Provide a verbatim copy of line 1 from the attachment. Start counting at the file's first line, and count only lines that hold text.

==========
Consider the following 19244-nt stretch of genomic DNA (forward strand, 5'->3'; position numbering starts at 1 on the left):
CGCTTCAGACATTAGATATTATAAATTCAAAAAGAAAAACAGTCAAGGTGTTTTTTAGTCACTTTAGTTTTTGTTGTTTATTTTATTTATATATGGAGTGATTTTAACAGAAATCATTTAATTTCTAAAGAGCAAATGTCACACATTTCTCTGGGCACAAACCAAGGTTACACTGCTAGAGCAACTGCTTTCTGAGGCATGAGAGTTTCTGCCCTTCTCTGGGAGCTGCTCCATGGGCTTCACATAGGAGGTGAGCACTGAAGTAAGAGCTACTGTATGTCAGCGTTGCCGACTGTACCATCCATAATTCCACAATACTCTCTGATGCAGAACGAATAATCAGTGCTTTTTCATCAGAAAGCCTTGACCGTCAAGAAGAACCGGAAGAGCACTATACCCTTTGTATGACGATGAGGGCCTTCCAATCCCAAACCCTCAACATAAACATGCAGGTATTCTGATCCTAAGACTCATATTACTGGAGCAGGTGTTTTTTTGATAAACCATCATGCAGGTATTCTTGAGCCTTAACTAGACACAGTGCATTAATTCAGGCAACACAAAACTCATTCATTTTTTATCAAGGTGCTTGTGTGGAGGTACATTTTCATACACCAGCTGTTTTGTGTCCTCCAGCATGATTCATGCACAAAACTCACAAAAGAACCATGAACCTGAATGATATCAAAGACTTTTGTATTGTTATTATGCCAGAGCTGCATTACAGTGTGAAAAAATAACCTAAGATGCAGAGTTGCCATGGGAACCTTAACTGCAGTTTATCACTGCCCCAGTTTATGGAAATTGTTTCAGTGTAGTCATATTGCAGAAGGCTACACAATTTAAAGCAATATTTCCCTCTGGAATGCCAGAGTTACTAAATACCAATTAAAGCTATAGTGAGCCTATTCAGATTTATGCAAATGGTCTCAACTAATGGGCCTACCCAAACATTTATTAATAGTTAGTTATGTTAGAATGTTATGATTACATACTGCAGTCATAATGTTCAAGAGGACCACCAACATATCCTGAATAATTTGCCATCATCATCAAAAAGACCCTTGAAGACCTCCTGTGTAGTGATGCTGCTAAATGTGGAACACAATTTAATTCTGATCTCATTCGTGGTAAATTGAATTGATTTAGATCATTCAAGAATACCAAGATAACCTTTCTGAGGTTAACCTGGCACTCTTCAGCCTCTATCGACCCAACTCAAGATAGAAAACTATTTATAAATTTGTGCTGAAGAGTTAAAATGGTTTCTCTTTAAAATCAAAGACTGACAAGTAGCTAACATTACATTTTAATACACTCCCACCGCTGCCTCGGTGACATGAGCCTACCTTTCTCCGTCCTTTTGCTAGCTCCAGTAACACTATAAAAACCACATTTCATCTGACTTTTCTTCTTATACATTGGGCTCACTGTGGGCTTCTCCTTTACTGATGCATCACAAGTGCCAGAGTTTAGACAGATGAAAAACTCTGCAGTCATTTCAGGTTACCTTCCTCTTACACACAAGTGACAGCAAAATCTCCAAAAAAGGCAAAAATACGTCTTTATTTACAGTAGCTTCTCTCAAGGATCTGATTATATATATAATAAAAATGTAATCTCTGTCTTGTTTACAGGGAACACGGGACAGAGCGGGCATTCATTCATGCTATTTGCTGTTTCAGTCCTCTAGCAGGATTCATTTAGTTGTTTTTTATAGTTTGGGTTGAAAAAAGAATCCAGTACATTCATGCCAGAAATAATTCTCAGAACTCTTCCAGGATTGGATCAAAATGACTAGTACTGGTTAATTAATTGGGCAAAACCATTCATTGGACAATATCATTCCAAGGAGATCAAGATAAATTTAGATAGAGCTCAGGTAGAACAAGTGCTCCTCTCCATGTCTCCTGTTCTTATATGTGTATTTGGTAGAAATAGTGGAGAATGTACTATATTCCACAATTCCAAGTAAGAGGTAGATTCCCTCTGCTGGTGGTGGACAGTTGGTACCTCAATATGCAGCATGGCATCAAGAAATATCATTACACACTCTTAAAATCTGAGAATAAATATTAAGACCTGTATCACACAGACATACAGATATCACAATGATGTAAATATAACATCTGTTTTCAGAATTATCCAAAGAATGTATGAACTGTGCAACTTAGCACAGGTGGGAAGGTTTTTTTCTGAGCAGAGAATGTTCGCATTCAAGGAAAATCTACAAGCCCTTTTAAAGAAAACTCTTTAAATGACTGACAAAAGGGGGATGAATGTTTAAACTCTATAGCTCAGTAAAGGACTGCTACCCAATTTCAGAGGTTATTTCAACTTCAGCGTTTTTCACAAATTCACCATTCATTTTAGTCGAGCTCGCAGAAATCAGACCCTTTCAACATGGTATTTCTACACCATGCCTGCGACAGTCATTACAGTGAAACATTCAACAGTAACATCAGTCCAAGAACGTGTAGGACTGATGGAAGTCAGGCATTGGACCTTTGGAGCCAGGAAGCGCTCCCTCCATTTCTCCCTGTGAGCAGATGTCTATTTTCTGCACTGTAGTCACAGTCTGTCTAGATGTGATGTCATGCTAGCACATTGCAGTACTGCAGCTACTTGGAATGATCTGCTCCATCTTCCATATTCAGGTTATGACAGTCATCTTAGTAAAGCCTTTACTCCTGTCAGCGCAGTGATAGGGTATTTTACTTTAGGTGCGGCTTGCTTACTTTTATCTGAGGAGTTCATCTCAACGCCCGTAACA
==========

Consider the following 19244-nt stretch of genomic DNA (forward strand, 5'->3'; position numbering starts at 1 on the left):